4/16: “The Passage” by Justin Cronin (Part II)

We have now reached a stage where almost nothing seems impossible. We are able to do things that would have seemed outrageous a century ago such as flying through the air on a regular basis, transplanting hands and faces, and curing cancer, to name a few. A lot of scientific breakthroughs are made when people push the ethical boundaries of their time, but we wonder at what point is it enough and have this gone too far? As each scientific taboo is broke and assimilated into modern day research, we cannot help but wonder, will there ever be a time where we push too far? A problem that is faced when deciding whether or not a technique is morally acceptable is the notion that moral and ethical values vary significantly from person to person. For example, in October 2012, scientists were able to create healthy baby mice from stem cells.  This led to speculation that in the future, infertile women may be able to give birth to healthy babies made from their own stem cells. Some believed it was a great breakthrough which should be applauded for the sophistication of the science alone. Some were excited about the prospect of ending the misery of infertility. Some people were iffy about it. They became more cautious which caused arguments of should we really be celebrating something that could make that problem worse or the fear of “playing God.” Unfortunately, there is no easy answer to this question. It would be nice to say that science can keep behind the moral horizon and still move forwards, but that’s not the way the world works. What is controversial at first may become normal several years later. I don’t think there should be any limit; therefore science can go as far as it wants as long as its moral and with good intentions. The world is full of questions and the best way to go at it is to experiment it and doing trial-and-error. Putting a limit to it will stop the society from growing and moving forward which is why I believe we should never say no to a human seeking greater knowledge. There is so much left in the life and world to be answered.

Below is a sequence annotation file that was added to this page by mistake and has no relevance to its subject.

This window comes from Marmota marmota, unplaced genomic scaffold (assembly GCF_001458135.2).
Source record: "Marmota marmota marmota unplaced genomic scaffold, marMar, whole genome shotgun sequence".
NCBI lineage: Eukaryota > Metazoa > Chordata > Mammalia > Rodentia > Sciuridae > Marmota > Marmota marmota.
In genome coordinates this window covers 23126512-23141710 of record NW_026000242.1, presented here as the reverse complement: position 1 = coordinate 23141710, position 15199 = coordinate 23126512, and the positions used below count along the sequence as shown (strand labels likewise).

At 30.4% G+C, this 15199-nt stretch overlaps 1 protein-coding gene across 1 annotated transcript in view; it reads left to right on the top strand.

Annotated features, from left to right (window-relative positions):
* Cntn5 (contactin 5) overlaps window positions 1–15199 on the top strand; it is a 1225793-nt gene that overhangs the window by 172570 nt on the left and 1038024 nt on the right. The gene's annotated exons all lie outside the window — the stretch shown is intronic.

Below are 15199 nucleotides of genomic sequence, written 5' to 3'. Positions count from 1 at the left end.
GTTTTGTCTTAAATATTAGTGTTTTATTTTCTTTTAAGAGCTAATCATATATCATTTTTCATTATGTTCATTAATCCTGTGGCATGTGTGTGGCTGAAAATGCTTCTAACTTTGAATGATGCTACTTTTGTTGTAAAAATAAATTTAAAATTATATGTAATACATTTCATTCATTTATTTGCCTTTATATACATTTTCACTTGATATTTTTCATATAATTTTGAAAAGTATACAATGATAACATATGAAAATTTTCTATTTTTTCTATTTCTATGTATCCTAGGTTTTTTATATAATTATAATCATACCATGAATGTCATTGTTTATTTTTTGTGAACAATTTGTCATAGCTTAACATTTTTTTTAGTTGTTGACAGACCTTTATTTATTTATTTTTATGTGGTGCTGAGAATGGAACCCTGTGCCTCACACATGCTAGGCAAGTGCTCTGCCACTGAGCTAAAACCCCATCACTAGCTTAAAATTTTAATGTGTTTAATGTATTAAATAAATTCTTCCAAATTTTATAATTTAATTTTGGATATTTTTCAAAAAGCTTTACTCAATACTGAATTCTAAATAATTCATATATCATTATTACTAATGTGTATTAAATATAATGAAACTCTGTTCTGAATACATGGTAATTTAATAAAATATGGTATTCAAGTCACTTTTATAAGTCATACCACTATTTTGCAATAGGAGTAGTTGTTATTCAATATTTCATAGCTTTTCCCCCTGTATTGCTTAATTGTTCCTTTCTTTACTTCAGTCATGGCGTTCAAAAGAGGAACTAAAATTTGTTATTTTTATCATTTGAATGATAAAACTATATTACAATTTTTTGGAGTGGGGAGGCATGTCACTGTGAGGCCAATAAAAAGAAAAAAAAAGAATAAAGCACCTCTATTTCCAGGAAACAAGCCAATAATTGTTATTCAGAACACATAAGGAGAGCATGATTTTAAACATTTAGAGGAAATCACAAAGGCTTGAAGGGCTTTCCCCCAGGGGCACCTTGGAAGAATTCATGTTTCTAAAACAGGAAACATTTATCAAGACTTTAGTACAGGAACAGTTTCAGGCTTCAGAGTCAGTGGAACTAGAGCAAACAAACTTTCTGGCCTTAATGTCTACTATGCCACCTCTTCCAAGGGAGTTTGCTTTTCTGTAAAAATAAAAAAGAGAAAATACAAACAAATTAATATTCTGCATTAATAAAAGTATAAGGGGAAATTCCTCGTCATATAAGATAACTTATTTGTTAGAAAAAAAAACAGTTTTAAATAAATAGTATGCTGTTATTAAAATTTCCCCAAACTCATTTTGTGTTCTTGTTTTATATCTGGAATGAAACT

An example for “The Passage” that displays this view is when Amy is kidnapped and is used as a test subject for the serum that is used on the inmates that “cures” death and turns them into monsters. This is the act in which science should not further pursue in because it is immoral to use a child as a test subject in any harmful experiment.

There is a horror / scientific fiction movie called “Splice” (2009) that similarly relates to the idea of science altering biology. The story concerns experiments in genetic engineering being done by a young scientific couple, who attempt to introduce human DNA into their work of splicing animal genes for medical use but the new species end up becoming self-aware and decided to destroy humanity.


2 thoughts on “4/16: “The Passage” by Justin Cronin (Part II)

  1. justinalick says:

    That image you posted is absolutely horrifying, it is fascinating at to what drives humanity to engineer life.


  2. I completely understand where you are coming from when you state that altering biology is a controversial topic. It’s hard to say whether on not the idea is beneficial to society as a whole. I like how you were able to incorporate a movie that is based around tampering with biology and make it a relatable concept.


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